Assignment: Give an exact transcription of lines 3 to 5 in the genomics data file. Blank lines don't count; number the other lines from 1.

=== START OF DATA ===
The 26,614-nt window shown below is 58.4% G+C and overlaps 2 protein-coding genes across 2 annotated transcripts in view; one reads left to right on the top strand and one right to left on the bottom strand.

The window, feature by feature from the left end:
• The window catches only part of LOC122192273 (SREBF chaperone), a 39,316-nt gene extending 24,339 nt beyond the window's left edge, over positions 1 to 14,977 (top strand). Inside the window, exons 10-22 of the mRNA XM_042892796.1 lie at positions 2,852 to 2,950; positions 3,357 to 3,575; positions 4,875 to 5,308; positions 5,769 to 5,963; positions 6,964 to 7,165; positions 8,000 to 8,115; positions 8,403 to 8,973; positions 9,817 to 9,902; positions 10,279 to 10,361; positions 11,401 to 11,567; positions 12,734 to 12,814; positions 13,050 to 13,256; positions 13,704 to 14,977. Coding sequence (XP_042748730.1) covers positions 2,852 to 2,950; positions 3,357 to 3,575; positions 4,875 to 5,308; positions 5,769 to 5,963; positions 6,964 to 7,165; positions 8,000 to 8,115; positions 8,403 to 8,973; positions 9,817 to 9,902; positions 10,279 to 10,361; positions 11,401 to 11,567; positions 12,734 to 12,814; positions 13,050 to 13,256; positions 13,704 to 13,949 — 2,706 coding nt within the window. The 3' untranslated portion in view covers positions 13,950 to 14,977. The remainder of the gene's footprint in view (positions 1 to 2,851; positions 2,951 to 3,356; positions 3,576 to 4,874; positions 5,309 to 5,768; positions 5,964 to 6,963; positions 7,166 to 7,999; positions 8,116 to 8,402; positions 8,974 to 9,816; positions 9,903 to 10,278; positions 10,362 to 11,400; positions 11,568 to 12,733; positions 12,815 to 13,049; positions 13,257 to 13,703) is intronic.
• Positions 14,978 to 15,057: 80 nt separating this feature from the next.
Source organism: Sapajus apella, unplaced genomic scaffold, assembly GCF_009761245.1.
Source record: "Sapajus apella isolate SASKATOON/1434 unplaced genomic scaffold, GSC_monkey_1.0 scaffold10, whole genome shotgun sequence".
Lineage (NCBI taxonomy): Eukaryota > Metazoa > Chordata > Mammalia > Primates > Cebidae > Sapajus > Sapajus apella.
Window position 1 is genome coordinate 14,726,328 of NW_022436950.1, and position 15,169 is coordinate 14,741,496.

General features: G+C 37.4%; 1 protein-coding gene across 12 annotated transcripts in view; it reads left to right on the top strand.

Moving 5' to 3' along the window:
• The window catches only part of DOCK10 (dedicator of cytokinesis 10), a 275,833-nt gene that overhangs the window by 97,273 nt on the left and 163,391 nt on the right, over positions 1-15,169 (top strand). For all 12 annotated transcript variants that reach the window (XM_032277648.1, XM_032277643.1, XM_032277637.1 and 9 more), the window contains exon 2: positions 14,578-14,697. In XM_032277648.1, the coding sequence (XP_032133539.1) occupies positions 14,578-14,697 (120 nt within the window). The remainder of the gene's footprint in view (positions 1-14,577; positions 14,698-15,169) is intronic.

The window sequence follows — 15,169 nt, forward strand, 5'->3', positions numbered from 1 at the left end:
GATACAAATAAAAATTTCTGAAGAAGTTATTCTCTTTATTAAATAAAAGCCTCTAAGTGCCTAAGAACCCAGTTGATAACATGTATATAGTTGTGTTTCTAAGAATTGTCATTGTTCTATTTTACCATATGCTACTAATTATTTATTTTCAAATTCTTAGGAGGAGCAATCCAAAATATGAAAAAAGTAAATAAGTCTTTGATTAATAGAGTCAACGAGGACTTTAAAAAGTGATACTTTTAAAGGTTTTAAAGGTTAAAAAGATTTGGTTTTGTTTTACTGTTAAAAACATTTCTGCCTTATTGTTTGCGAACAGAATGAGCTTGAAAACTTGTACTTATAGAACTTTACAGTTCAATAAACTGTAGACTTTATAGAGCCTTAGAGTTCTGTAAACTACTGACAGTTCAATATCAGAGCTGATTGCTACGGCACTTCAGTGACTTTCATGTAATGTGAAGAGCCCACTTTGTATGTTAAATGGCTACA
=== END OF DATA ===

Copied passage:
• The window catches only part of LOC122192273 (SREBF chaperone), a 39,316-nt gene extending 24,339 nt beyond the window's left edge, over positions 1 to 14,977 (top strand). Inside the window, exons 10-22 of the mRNA XM_042892796.1 lie at positions 2,852 to 2,950; positions 3,357 to 3,575; positions 4,875 to 5,308; positions 5,769 to 5,963; positions 6,964 to 7,165; positions 8,000 to 8,115; positions 8,403 to 8,973; positions 9,817 to 9,902; positions 10,279 to 10,361; positions 11,401 to 11,567; positions 12,734 to 12,814; positions 13,050 to 13,256; positions 13,704 to 14,977. Coding sequence (XP_042748730.1) covers positions 2,852 to 2,950; positions 3,357 to 3,575; positions 4,875 to 5,308; positions 5,769 to 5,963; positions 6,964 to 7,165; positions 8,000 to 8,115; positions 8,403 to 8,973; positions 9,817 to 9,902; positions 10,279 to 10,361; positions 11,401 to 11,567; positions 12,734 to 12,814; positions 13,050 to 13,256; positions 13,704 to 13,949 — 2,706 coding nt within the window. The 3' untranslated portion in view covers positions 13,950 to 14,977. The remainder of the gene's footprint in view (positions 1 to 2,851; positions 2,951 to 3,356; positions 3,576 to 4,874; positions 5,309 to 5,768; positions 5,964 to 6,963; positions 7,166 to 7,999; positions 8,116 to 8,402; positions 8,974 to 9,816; positions 9,903 to 10,278; positions 10,362 to 11,400; positions 11,568 to 12,733; positions 12,815 to 13,049; positions 13,257 to 13,703) is intronic.
• Positions 14,978 to 15,057: 80 nt separating this feature from the next.
Source organism: Sapajus apella, unplaced genomic scaffold, assembly GCF_009761245.1.